BEIRUT (Reuters) – Syria urged a newly appointed international mediator to be â€œobjective and honestâ€ as he seeks an end to the countryâ€™s civil war, Syrian state television reported on Wednesday.
It was Damascusâ€™s first reaction to the appointment of Staffan de Mistura by United Nations chief Ban Ki-moon two weeks ago, shortly after President Bashar al-Assad was re-elected in a June 3 poll.
A U.N. official for 30 years, he replaces Lakhdar Brahimi, who stepped down in May, frustrated by global deadlock over how to resolve the more than three-year conflict.
â€œWe hope that he will take an objective and honest approach based on international law … particularly the respect of the national sovereignty and non-interference in the internal affairs,â€ the channel said in a newsflash.
Citing a letter sent to the United Nations by the foreign ministry, it said Syria had also called on Mistura to have â€œrespect for the choices of the Syrian peopleâ€.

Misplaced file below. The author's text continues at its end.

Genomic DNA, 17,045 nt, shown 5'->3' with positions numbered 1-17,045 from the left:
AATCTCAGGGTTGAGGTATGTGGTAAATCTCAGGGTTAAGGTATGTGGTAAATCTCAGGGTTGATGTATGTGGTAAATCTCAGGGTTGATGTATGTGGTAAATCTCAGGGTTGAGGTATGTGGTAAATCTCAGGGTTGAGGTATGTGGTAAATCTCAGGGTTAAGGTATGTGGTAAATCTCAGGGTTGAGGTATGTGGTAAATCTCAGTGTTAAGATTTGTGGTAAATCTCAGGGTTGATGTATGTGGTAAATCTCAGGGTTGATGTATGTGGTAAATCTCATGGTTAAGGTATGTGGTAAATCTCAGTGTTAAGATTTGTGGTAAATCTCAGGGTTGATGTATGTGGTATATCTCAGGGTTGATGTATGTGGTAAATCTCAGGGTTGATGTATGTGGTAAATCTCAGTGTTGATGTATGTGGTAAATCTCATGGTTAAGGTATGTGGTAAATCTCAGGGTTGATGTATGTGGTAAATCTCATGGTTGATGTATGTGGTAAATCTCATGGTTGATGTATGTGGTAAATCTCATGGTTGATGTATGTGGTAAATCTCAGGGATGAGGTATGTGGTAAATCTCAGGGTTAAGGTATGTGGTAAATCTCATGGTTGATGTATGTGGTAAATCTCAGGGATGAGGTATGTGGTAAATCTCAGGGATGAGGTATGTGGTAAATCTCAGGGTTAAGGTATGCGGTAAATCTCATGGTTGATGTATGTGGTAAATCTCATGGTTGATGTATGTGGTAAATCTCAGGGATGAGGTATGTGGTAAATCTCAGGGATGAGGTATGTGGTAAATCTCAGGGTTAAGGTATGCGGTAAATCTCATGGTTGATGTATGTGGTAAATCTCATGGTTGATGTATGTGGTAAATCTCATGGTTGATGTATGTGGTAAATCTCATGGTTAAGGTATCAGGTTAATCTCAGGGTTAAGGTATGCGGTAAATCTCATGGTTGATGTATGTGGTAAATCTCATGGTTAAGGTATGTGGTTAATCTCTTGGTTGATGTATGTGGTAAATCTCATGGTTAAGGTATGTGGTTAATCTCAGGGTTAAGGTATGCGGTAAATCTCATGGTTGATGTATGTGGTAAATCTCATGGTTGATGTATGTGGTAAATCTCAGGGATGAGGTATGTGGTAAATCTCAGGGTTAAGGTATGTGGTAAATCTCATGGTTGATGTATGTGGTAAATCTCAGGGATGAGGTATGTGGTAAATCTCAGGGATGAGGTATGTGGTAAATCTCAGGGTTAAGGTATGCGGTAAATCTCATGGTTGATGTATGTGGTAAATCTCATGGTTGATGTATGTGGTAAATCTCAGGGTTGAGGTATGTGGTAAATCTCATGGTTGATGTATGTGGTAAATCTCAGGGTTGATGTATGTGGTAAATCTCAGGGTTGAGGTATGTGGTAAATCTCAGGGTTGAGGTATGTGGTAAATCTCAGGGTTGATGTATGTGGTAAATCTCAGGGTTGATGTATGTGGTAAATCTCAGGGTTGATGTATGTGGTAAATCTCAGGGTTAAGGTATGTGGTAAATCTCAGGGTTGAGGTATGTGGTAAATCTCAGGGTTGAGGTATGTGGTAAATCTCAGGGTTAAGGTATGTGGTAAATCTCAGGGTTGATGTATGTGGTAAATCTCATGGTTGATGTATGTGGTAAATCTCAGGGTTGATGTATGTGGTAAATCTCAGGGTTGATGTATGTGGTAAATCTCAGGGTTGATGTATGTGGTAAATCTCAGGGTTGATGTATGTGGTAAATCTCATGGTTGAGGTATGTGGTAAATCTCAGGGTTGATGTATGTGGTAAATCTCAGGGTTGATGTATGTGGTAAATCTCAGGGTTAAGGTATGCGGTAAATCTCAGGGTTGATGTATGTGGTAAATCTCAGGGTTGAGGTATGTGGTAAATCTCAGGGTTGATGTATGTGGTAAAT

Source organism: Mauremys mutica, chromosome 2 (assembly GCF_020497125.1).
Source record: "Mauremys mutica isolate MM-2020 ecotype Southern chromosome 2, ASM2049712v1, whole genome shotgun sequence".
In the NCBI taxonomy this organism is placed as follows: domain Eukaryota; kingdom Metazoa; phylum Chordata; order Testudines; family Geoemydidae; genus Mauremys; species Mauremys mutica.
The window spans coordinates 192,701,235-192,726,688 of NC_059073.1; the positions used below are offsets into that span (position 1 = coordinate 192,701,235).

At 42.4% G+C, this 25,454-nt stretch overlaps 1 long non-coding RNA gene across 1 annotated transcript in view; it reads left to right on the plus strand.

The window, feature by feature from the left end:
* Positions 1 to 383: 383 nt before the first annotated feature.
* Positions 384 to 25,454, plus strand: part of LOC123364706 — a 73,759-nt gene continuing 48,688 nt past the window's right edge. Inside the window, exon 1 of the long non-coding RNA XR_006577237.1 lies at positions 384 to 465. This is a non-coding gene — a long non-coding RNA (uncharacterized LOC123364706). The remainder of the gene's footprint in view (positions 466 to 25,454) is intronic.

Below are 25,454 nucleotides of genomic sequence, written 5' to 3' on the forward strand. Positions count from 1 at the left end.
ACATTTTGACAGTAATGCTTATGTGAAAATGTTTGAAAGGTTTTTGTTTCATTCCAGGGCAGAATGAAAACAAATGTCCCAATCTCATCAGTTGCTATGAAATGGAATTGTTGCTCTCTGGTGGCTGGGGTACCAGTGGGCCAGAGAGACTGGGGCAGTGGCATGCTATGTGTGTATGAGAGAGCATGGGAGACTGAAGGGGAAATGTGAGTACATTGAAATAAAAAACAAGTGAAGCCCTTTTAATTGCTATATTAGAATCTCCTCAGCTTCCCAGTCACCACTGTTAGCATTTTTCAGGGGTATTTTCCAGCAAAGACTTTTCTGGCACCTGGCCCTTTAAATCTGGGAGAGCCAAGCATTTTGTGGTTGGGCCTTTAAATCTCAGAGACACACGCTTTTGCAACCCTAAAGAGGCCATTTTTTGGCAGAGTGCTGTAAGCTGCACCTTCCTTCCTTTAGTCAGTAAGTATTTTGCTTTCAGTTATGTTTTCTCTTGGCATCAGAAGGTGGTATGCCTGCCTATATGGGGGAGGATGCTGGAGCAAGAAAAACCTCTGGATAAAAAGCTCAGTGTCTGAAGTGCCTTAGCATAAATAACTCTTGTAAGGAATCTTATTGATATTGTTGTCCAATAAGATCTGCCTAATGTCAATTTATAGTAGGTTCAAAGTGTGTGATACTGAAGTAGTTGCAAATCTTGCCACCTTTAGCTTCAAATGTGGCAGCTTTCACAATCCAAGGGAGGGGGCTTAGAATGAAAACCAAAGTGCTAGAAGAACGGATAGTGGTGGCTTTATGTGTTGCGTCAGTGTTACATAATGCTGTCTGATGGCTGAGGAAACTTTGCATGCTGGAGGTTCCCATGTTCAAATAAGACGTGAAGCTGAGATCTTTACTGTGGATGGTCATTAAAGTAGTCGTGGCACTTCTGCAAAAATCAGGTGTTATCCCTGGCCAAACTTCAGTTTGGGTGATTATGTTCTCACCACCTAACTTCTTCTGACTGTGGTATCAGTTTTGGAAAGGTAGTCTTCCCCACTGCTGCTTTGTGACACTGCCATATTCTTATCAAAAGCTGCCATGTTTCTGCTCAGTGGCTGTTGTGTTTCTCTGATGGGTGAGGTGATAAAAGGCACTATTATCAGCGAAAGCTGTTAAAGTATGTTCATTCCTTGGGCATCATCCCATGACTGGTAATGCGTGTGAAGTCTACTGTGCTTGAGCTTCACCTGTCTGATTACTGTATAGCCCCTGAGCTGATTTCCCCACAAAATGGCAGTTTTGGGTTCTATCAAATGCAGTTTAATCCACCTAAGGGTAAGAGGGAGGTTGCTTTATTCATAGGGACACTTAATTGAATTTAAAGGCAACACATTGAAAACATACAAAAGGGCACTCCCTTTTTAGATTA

Mistura, a dual citizen of Italy and Sweden and a former U.N. special envoy to Afghanistan and Iraq, faces a conflict which has killed at least 160,000, displaced millions and enflamed sectarian tensions across the Middle East.
Brahimi had long threatened to quit the post, as his predecessor – former U.N. leader Kofi Annan – did in 2012.
The Syrian crisis, which began with pro-democracy protests in 2011, has descended into a fragmented battle between government forces and a myriad of armed groups, ranging from hardline Islamist militants to more moderate rebel fighters.
Islamic State, a radical offshoot of al Qaeda which wants to erase national borders, has been gaining ground. It seized swathes of Syria and Iraq last month and has been reinforcing its position in Syriaâ€™s oil-producing Deir al-Zor province.
(Reporting by Sylvia Westall; Editing by Catherine Evans)